The first pitch was part of a whirlwind day at Dodger Stadium for the veteran actor, whose long resume includes his current gig as Raylan Givens on the FX series "Justified." Olyphant, humorous, self-deprecating and a loud and proud fan of Dodgers catcher A.J. Ellis, was the most recent celebrity to take a stab at "Express Written Consent," sponsored by Klondike.
Olyphant joined MLB.com's Jeremy Brisiel at Dodger Stadium to announce a game from a suite, just like a regular baseball broadcaster. Well, not exactly like a baseball broadcaster. This was more of a casual conversation between two baseball fans who, from time to time, would look down on the field and attempt to give their accounts and descriptions of what was happening.
That's all part of the fun of Express Written Consent, which is back for a second year after a successful initial campaign in 2012.
"If he swings at anything low, just boo him," Olyphant said while Ellis dug in at the plate.
And his reaction to Giants pitcher Tim Lincecum throwing one high and inside?
"That was similar to my first [ceremonial] pitch," he said. "It was about like that, only there wasn't a [batter] standing there. If that's the way this guy wants to play, that's fine. But that's on him. If his mother's cool with that and he sleeps OK, that's fine."
Olyphant may not be the world's most experienced broadcaster, but when it comes to his regular job, he's quite accomplished. He's best known for his roles in "Justified," "Deadwood" and "Damages," but he's also starred in a slew of films such as "Scream 2," "Gone in 60 seconds," "Live Free or Die Hard/Die Hard 4.0," "Hitman" and "Rango."
In the middle of the broadcast, Brisiel and Olyphant played "Start, Bench, Cut," where the celebrity is given three names, or in this case, three inanimate objects, and he must decide each one's fate.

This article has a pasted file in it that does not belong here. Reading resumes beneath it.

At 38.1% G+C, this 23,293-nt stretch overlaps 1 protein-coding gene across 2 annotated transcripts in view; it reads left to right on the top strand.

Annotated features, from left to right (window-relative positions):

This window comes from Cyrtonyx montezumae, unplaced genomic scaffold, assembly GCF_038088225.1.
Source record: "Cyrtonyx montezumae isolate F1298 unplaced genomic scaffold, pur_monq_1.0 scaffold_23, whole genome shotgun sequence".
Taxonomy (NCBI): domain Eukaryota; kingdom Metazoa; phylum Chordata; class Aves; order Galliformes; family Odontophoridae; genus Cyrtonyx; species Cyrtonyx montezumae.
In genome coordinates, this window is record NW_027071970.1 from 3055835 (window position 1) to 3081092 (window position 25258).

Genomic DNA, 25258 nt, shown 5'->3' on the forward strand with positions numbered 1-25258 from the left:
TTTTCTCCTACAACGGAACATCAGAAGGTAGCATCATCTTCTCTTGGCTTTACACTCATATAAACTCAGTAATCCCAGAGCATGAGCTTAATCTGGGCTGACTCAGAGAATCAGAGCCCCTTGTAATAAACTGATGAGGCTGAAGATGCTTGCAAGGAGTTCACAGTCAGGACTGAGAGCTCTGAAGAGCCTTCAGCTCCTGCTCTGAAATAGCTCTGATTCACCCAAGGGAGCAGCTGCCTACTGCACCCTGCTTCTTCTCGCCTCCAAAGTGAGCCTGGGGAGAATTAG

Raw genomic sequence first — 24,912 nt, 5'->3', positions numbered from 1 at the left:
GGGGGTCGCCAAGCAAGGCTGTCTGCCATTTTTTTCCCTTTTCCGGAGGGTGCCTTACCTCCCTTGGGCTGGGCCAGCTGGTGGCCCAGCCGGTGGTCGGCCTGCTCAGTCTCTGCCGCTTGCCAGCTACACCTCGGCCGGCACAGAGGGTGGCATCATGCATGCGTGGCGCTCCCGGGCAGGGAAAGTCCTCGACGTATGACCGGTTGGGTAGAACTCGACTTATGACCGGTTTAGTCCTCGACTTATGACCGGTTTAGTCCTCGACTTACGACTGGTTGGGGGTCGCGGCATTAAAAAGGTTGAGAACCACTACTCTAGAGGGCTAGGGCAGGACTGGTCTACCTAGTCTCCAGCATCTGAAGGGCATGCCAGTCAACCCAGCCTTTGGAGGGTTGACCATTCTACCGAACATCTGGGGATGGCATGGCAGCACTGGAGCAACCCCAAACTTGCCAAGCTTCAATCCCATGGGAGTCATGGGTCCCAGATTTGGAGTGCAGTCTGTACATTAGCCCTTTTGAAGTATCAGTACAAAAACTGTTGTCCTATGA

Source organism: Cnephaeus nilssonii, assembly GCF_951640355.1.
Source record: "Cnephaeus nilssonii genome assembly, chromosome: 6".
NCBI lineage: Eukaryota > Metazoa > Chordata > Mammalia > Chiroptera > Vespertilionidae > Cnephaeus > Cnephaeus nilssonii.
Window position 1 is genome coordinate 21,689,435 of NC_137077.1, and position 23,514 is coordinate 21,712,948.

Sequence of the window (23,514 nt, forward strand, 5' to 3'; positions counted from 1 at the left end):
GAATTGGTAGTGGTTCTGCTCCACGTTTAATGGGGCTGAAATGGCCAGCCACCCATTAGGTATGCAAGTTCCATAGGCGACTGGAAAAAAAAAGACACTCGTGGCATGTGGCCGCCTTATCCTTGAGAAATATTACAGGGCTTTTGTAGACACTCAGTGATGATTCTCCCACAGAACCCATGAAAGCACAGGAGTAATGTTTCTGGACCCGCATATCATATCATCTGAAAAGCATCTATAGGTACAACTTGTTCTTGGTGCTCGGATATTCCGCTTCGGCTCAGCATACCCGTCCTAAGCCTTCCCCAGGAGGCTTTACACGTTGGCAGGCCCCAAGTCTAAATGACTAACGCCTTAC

For example: petrified, magnified, chicken fried. Olyphant's picks: start magnified -- "That's my next show, by the way, "Magnified"; bench chicken fried -- "It's good to have chicken fried just there whenever you want it"; and cut petrified -- "We have no room for that."
In the next exercise, titled, "Three Up, Three Down," Olyphant was given nine baseball terms and was asked to match them up with phrases.
It was here that we learned Olyphant was a swimmer when he was a kid growing up in Southern California. He started training competitively in high school and became a nationally ranked swimmer, and he continued swimming at the University of Southern California.
So when Brisiel offered "Your Swimming Career" as a topic, Olyphant didn't hesitate before matching it with the word "blast."
Next up: "Your early theatrical career," Brisiel said.
"Grand slam," Olyphant answered. Feigning modesty for humor's sake, he added, "My Off-Broadway debut was to critical acclaim. It's a shame we don't have some of my clippings here. If my mother was here ... but, I didn't invite her."
That opened the logical door for Brisiel to follow up with "Your Mother" to end the "Three Up, Three Down" session.
Without hesitation, Olyphant selected, "MVP."
Credit Olyphant with a save on that one.